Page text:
I feel a bit like Malcolm X did when he responded to the previous speaker. […] I have to admit that I had to contain myself when I heard some of the things you were saying. Because actually your global universal characterization of Islam…It is not homogeneous. [Christie Davies interjected: “I never said it was”] Well you did, in a very inappropriate way. And I also took issue with your assumption that a sense of connectedness among people’s of colour has somehow to be biological, that it can’t be political. And I actually do remember that era of Third World unity. And I also remember that Northern Ireland was included. […] What Yuri Kochiyama did was to demonstrate that what we call the Black radical tradition of which Malcolm X is a part, belongs to everyone. And that the struggle for Black freedom, whether it be in the U.S. or whether it be in Africa, can be an inspiration to people everywhere who believe in justice and freedom.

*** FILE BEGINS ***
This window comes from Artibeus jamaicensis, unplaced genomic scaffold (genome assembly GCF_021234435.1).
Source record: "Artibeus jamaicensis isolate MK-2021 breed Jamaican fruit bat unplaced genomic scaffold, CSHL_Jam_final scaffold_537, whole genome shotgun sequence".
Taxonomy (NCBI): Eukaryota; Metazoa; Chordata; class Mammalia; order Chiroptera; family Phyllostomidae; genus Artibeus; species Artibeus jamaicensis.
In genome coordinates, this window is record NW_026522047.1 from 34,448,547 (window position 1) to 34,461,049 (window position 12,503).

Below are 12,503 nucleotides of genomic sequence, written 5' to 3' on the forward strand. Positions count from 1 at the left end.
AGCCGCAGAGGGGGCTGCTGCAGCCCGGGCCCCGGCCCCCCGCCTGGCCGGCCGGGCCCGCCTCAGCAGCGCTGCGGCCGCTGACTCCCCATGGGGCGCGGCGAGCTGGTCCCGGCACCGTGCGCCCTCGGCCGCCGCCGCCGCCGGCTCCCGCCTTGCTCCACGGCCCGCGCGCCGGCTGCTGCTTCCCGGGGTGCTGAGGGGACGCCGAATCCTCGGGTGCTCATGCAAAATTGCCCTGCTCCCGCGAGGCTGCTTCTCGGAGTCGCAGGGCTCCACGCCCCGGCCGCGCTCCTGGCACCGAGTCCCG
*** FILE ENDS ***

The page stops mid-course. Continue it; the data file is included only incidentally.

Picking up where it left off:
Later, I greeted Angela Davis and thanked her for “taking him on”. I also spoke with Rodnell Collins that evening and asked him what he thought of Dr. Davies’ remarks. He said he was glad that Dr. Davies spoke as he did so that young students like myself could remember that prejudice and White privilege did not just “roll over and die”, it is very much beating and alive today. A few hours later Dr. Cornel West spoke at The Oxford Union debate, arguing in the affirmative on the same proposition that Malcolm X did fifty years to the date. His words were moving, precise, uplifting, and heart wrenching all at once.